To unpack it open up your command prompt and type in the below command:

upx.exe -d bintext_packed.exe -o bintext_unpacked.exe

Now we will be unpacking the same file but manually. So, go ahead and launch the file in program “OllyDbg“. And soon after opening the file OllyDbg stops at an instruction “PUSHAD” which is currently an entry point of the program. PUSHAD will push all the 32-bit registers onto the stack and are commonly used with POPAD instruction. So, we will be seeing POPAD instruction later somewhere.

Next, we have to take one step ahead from that instruction by stepping into or stepping over the PUSHAD instruction. All you have to do is to hit the key F7 or F8. Once done EIP (Instruction Pointer) will point to that instruction that follows PUSHAD. Instruction Pointer is a register that actually contains the address of the next instruction to be executed.

Then we have to right click on the ESP register in the registers panel on the right and click on Follow in Dump. This will dump the contents of the register into the memory.

In the memory dump window of OllyDbg below, select the first 4 bytes and set a hardware access breakpoint on Dword. This will break right before we unpack the executable.

Proceed by hitting the F9 key or Run button and the execution will stop at the hardware break point we set earlier i.e. the instruction following the POPAD at address 0040DAE6. The POPAD instruction pops up or restores all the registers from the stack.

Just a few instructions below the VA at 0040DAE6, you would see a jump (JMP) instruction. That jump instruction is actually a tail jump and is responsible for transferring the execution to the Original Entry Point (OEP). So, here in our case at the instruction JMP bintext_.0040422D, JMP instruction is transferring execution to the OEP at VA 0040422D

How To Identify The Tail Jump?

There are two features that will clearly indicate that the particular instruction is tail jump:

  • It is located at the end of the code, and it links to an address that is very far away.
  • Normally jumps are used for conditional statements and loops and go to addresses that are within a few hundred bytes, but if a jump that goes to an address that’s tens of thousands of bytes away.

Clearly identify that it’s a tail jump.

Now, put a breakpoint by hitting F2 on the tail jump. And hit Run or F9 so that the execution stops at the JMP instruction.

Here, we see some instructions just after the tail jump. These instructions look nonsensical. Actually, the tail jump is the last valid instruction before a bunch of bytes that are invalid instructions. These bytes are padding to ensure that the section is properly byte-aligned.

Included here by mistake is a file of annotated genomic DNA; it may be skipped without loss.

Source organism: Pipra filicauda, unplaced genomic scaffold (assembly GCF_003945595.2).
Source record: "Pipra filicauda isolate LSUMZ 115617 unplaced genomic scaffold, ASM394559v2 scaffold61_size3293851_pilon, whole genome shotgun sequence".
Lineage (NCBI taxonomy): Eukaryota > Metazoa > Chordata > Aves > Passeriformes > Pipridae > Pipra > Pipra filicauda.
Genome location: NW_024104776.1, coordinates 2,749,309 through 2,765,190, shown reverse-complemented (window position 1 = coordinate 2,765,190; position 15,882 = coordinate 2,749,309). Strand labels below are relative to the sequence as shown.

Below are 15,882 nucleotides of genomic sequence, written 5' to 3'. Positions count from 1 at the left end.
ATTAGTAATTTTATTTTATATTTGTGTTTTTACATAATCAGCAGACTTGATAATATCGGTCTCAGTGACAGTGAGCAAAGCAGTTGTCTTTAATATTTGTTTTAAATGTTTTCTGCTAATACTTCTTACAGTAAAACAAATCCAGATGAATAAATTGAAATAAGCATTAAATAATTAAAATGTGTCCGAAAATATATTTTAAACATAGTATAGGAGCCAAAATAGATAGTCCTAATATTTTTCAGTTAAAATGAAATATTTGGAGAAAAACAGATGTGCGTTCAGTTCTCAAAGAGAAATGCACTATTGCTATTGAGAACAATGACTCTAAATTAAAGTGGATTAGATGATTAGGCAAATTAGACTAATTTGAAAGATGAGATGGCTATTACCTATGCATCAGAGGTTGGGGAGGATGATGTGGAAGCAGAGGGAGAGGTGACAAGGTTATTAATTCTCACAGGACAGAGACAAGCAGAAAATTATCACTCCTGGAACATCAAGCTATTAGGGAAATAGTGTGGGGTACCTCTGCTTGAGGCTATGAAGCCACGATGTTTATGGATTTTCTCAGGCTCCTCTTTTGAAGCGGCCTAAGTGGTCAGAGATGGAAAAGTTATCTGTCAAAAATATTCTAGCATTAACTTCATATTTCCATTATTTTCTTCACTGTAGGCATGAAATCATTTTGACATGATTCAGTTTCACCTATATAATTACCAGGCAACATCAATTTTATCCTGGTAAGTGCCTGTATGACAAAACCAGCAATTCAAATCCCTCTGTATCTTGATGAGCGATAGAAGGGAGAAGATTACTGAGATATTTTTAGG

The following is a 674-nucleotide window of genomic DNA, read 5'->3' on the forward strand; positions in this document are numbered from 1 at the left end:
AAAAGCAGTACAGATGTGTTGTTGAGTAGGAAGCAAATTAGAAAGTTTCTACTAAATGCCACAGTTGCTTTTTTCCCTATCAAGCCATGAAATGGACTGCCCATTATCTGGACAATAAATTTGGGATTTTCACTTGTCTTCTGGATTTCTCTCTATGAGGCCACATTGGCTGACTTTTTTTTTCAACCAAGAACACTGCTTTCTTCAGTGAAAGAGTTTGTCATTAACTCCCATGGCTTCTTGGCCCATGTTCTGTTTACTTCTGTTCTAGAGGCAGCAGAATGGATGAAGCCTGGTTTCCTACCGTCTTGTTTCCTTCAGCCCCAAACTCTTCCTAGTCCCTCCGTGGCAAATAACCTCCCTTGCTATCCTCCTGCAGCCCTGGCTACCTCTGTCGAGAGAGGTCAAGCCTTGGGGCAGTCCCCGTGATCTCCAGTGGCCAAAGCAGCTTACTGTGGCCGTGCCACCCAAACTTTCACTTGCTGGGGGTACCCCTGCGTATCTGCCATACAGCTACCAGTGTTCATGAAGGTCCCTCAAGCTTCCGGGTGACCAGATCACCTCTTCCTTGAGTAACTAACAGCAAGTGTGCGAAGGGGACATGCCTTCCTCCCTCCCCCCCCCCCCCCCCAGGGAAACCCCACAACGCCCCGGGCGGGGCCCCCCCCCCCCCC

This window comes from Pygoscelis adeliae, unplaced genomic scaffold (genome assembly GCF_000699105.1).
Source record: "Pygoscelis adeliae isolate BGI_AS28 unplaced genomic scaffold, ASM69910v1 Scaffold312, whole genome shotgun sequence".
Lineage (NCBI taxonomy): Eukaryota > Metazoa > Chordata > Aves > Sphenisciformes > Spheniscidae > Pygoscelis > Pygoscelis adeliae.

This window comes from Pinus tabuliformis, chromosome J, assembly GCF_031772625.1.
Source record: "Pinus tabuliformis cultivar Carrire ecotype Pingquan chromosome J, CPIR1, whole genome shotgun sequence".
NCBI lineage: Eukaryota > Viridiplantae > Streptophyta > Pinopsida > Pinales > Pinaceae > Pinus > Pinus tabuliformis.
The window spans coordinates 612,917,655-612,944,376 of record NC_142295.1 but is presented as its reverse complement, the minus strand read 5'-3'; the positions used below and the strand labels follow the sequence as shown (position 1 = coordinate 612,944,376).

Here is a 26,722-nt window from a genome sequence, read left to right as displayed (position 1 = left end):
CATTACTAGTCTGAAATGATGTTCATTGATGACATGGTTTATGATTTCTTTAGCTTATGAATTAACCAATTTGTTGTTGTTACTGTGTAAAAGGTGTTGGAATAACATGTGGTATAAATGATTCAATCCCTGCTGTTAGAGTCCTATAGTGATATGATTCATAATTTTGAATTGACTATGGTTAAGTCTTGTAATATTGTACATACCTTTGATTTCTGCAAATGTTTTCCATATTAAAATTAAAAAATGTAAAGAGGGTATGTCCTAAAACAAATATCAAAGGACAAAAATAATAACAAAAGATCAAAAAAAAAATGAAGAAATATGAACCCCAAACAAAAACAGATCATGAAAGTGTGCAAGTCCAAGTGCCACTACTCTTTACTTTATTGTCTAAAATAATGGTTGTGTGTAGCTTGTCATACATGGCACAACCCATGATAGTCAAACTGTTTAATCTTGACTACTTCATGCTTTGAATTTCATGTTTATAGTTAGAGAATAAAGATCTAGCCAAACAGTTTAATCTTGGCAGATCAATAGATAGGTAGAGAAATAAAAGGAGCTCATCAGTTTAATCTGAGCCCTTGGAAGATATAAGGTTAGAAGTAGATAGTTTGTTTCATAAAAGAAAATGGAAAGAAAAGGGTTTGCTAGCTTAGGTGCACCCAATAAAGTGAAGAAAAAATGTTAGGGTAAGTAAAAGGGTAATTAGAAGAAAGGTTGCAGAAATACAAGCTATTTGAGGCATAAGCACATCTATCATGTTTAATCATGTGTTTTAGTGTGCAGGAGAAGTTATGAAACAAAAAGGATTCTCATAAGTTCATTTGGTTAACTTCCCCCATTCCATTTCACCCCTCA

Once you hit F8 or Step Over button the execution from tail jump will move to the Original Entry Point. Here, we reached to the instruction at address 0040422D.

Our packed executable has been unpacked into the memory but before that executable could work again, we need one more thing to do – Build the Import Address Table (IAT) so that the executable can load all the functions it requires while launching it.

Now, we will begin with the process of rebuilding the IAT. Navigate to the Plugins Tab and select OllyDumpEx and Dump the process.

This will open up the OllyDumpEx window and Click on Get IP as OEP and then finally dump the process. Make sure you double check your OEP before dumping the process. In our case, it was 0040422D, where the tail jump throws to the next instruction after pressing F8 key. OllydumpEx will automatically append “dump” keyword to the new file while saving it.

Now open up Scylla and attach an active process to it. Here, we’re talking about an executable that we earlier packed with UPX and not the one that we recently dumped. Now click on “IAT Autosearch” so that it can automatically find the Import Address Table (IAT) of the executable. After that click on “Get Imports” to get a list of imports that the executable already has.

Now the only thing left is to fix the dump of our executable. But before that, the last step left out is to change the OEP field here. See the text box in front of “IAT Autosearch“. Remember the OEP of your program? It is the one which you set earlier in OllyDumpEx plugin. Both the OEP should be the same. Once done click on “Fix Dump” and select the file that we dumped earlier. Scylla will now save the file with the “_SCY” keyword appended to the file.

Check below Scylla logs for your reference. The file “bintext_packed_dump_SCY.exe” is now your fully unpacked executable file.

Let’s verify whether we successfully unpacked the file or not. Open up the new executable file in OllyDbg and check whether the execution of the program breaks at the OEP you set.

Also, hit the key Ctrl+N to open up the Imports table and check whether you have more imports than earlier. Here, we are having hundreds of imports which was very few earlier when it was packed.

And our unpacked program works totally fine after launching.

Happy Unpacking 🙂